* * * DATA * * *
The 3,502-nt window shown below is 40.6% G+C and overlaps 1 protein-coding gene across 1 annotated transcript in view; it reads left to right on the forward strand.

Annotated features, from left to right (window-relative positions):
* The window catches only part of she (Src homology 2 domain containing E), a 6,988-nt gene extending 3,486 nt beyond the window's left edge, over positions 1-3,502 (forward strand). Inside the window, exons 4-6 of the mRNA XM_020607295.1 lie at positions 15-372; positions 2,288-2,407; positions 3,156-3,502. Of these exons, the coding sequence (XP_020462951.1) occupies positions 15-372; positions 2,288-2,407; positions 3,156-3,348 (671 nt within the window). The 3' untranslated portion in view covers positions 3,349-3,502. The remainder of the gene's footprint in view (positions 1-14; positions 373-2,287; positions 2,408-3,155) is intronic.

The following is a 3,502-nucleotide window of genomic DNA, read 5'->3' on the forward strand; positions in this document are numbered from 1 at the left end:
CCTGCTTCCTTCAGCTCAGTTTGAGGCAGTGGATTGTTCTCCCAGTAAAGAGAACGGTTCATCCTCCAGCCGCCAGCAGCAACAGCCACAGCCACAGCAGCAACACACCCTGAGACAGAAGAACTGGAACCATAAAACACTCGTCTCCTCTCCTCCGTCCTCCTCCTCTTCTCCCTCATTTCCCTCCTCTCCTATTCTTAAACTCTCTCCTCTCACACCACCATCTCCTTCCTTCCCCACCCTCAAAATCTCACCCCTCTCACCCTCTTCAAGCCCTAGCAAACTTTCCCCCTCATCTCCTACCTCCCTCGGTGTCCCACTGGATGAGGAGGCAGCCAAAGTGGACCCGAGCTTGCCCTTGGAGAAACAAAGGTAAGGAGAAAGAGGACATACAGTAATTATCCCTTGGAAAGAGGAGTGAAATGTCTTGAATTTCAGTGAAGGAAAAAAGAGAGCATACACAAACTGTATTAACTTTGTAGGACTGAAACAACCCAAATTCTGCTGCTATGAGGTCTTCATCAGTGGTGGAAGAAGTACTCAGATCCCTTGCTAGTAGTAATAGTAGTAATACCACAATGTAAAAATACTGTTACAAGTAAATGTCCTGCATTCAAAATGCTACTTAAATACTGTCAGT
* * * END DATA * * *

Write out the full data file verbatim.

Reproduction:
The 3,502-nt window shown below is 40.6% G+C and overlaps 1 protein-coding gene across 1 annotated transcript in view; it reads left to right on the forward strand.

Annotated features, from left to right (window-relative positions):
* The window catches only part of she (Src homology 2 domain containing E), a 6,988-nt gene extending 3,486 nt beyond the window's left edge, over positions 1-3,502 (forward strand). Inside the window, exons 4-6 of the mRNA XM_020607295.1 lie at positions 15-372; positions 2,288-2,407; positions 3,156-3,502. Of these exons, the coding sequence (XP_020462951.1) occupies positions 15-372; positions 2,288-2,407; positions 3,156-3,348 (671 nt within the window). The 3' untranslated portion in view covers positions 3,349-3,502. The remainder of the gene's footprint in view (positions 1-14; positions 373-2,287; positions 2,408-3,155) is intronic.

The following is a 3,502-nucleotide window of genomic DNA, read 5'->3' on the forward strand; positions in this document are numbered from 1 at the left end:
CCTGCTTCCTTCAGCTCAGTTTGAGGCAGTGGATTGTTCTCCCAGTAAAGAGAACGGTTCATCCTCCAGCCGCCAGCAGCAACAGCCACAGCCACAGCAGCAACACACCCTGAGACAGAAGAACTGGAACCATAAAACACTCGTCTCCTCTCCTCCGTCCTCCTCCTCTTCTCCCTCATTTCCCTCCTCTCCTATTCTTAAACTCTCTCCTCTCACACCACCATCTCCTTCCTTCCCCACCCTCAAAATCTCACCCCTCTCACCCTCTTCAAGCCCTAGCAAACTTTCCCCCTCATCTCCTACCTCCCTCGGTGTCCCACTGGATGAGGAGGCAGCCAAAGTGGACCCGAGCTTGCCCTTGGAGAAACAAAGGTAAGGAGAAAGAGGACATACAGTAATTATCCCTTGGAAAGAGGAGTGAAATGTCTTGAATTTCAGTGAAGGAAAAAAGAGAGCATACACAAACTGTATTAACTTTGTAGGACTGAAACAACCCAAATTCTGCTGCTATGAGGTCTTCATCAGTGGTGGAAGAAGTACTCAGATCCCTTGCTAGTAGTAATAGTAGTAATACCACAATGTAAAAATACTGTTACAAGTAAATGTCCTGCATTCAAAATGCTACTTAAATACTGTCAGT